Four Charts Provide Distributed Solar Lessons from California
A new study for the California Public Utilities Commission explores the “Technical Potential for Local Distributed Photovoltaics in California.” Basically, it’s one of the more in-depth analyses of local solar power in the country, suggesting that California has the capacity to add 15 gigawatts (GW) of local solar (20 megawatts and smaller) to its grid by 2020. The study pushes the boundaries of distributed generation by assuming that local solar can be installed sufficient to meet 100% of local demand, far beyond the conservative “15% rule” that utilities typically apply.
There are the usual caveats about the technical limitations of the current grid, but a few graphics from the report provide a glimpse into the implications of a distributed generation future.
This first chart shows supply curves for various types of distributed solar under their 15 GW scenario. What I find interesting is that the biggest chunk of distributed solar is not on the ground or on commercial roofs, it’s residential rooftops. Half of the state’s distributed solar potential is on residential rooftops.
This next chart illustrates the cost and benefits of residential solar PV for a PG&E substation in Fresno, CA. What I find interesting is that 6-7 cents of the levelized cost of solar (which includes the federal tax credit) are offset by electric system benefits and greenhouse gas reductions. Energy provides another 5-6 cents. Presumably, state incentives (the CSI, net metering, etc.) fill the gap.
This next chart of interconnection costs for distributed solar has two interesting findings. First, interconnection costs (for the utility) are lower for residential solar than for other small-scale (< 1 MW) distributed solar. Costs fall off as projects increase in size to a sweet spot of 3-5 MW and then rise again. Divided over the projected output over 25 years, however, these costs are in the hundredths of a cent per kilowatt-hour.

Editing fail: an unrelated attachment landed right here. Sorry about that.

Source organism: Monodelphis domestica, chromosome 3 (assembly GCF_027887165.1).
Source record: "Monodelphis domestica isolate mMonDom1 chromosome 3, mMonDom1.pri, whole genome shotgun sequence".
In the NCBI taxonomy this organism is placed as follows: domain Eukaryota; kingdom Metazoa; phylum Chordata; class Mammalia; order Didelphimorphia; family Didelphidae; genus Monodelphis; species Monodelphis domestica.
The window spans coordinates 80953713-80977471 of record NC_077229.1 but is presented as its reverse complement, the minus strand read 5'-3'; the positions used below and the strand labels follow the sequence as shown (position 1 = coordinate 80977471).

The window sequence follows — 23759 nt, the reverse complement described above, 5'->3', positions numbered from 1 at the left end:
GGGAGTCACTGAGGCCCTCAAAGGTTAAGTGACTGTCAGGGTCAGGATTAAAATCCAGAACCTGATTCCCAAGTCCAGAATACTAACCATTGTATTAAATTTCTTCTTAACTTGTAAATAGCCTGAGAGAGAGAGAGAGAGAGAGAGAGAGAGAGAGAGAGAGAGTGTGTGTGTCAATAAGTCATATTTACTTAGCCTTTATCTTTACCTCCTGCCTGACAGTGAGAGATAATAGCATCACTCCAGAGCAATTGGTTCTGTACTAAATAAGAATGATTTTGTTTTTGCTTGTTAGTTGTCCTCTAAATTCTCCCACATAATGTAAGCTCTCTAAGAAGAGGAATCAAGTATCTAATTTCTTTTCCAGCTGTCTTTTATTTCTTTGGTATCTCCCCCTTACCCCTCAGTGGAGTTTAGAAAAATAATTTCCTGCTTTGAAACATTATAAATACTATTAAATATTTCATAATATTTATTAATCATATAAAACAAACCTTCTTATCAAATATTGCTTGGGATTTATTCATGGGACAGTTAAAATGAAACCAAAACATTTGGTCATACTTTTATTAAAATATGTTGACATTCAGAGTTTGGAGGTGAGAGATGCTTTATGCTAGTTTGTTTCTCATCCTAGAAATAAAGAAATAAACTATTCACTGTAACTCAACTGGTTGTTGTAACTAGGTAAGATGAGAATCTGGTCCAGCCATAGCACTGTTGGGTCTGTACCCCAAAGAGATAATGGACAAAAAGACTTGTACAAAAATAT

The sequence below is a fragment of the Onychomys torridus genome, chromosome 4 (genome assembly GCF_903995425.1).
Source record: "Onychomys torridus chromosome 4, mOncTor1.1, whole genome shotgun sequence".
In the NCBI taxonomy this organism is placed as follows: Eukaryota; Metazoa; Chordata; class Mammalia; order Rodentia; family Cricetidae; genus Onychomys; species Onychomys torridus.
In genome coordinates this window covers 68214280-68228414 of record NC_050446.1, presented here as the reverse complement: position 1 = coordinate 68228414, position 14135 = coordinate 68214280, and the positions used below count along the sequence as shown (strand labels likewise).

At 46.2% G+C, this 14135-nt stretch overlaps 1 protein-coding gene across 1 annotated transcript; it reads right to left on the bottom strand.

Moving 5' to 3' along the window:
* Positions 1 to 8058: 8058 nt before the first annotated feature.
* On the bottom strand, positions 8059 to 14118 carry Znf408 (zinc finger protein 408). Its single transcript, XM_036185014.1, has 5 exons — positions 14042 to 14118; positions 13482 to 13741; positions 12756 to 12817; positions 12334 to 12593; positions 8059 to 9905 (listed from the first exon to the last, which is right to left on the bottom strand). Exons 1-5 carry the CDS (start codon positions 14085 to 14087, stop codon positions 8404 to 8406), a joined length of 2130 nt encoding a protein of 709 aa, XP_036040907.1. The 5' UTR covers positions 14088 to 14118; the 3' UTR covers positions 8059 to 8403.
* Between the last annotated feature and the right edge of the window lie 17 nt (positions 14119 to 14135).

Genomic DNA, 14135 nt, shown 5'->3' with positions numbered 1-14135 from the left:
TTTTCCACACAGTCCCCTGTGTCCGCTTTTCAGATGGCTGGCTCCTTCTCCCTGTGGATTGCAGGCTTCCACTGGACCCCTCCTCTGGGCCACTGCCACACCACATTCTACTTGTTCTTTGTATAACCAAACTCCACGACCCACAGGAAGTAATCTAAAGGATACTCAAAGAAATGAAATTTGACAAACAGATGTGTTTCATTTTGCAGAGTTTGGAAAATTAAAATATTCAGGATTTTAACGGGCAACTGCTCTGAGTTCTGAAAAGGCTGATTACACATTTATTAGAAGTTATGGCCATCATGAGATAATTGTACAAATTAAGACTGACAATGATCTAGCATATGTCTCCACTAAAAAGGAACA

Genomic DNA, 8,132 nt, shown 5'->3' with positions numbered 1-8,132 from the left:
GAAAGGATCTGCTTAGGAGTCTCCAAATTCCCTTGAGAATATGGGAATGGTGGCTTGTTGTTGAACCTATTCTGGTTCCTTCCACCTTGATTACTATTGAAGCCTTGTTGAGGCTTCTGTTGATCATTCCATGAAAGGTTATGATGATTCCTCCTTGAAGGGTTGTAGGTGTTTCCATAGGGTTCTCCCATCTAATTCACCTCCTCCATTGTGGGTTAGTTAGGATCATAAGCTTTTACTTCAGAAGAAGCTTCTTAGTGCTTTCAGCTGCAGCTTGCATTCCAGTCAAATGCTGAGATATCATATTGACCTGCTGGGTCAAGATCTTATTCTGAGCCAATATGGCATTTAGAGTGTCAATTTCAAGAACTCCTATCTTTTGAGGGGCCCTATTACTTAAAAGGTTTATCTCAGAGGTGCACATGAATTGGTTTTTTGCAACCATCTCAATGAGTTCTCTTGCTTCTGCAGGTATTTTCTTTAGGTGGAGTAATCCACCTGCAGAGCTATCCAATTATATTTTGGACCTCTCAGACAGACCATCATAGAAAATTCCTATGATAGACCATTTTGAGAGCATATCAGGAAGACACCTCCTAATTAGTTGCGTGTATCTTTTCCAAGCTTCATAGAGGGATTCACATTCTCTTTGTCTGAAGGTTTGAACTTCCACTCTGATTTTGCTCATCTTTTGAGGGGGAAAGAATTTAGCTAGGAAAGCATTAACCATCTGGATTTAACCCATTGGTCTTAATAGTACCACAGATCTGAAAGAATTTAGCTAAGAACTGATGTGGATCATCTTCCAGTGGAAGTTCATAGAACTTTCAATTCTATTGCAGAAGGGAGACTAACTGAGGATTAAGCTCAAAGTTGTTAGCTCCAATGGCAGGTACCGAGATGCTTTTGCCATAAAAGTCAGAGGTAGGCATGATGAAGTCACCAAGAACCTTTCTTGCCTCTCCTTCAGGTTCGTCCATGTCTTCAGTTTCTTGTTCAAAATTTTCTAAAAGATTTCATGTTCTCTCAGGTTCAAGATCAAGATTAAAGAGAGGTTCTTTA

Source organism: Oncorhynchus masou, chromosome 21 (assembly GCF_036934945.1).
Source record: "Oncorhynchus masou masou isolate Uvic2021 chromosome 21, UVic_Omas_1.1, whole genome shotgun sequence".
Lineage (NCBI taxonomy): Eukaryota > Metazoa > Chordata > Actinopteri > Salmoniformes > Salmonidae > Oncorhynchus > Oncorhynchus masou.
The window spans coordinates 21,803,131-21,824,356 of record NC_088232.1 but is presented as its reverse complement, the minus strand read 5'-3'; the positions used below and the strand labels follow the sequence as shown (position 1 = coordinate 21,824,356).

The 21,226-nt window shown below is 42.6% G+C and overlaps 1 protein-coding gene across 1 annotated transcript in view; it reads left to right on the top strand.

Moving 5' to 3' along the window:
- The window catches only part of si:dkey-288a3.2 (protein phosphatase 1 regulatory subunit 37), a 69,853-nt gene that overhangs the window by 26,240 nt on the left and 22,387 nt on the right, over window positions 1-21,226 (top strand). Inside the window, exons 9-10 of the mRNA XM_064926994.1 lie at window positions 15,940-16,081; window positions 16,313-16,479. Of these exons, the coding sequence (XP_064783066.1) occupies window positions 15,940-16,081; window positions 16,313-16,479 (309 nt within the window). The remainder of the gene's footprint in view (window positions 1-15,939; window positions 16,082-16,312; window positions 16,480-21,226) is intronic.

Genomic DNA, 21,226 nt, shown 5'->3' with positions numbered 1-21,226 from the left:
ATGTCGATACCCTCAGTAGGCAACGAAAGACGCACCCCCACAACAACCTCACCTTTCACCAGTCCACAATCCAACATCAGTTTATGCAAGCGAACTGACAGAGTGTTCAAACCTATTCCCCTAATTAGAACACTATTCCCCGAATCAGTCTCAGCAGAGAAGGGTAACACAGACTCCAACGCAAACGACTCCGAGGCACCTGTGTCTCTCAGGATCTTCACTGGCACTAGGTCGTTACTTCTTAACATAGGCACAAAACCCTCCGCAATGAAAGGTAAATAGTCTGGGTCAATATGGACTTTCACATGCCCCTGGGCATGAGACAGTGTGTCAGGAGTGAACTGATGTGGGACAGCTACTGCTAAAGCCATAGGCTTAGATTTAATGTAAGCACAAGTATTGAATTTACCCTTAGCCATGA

This chart shows what it will mean to have a significant amount of solar on the grid. It will effectively shift the peak demand period on the electricity system from the mid-afternoon to the early evening (when solar PV no longer produces much electricity). This could have interesting implications for net metering customers who count on high peak prices to pay off their PV investment.
The last item of interest is their cost projection for maximizing local solar power. Reaching the 15 GW distributed solar potential would increase the state’s renewable energy supply from 33% in 2020 to 48%. The marginal cost is about $6 billion, or about $0.15 per kWh. That’s not bad when the avoided cost (e.g. “market price referent”) in California is around $0.12 per kWh, especially when we’re talking about 2.5 GW of additional local solar power with $750 million in economic benefits and new jobs.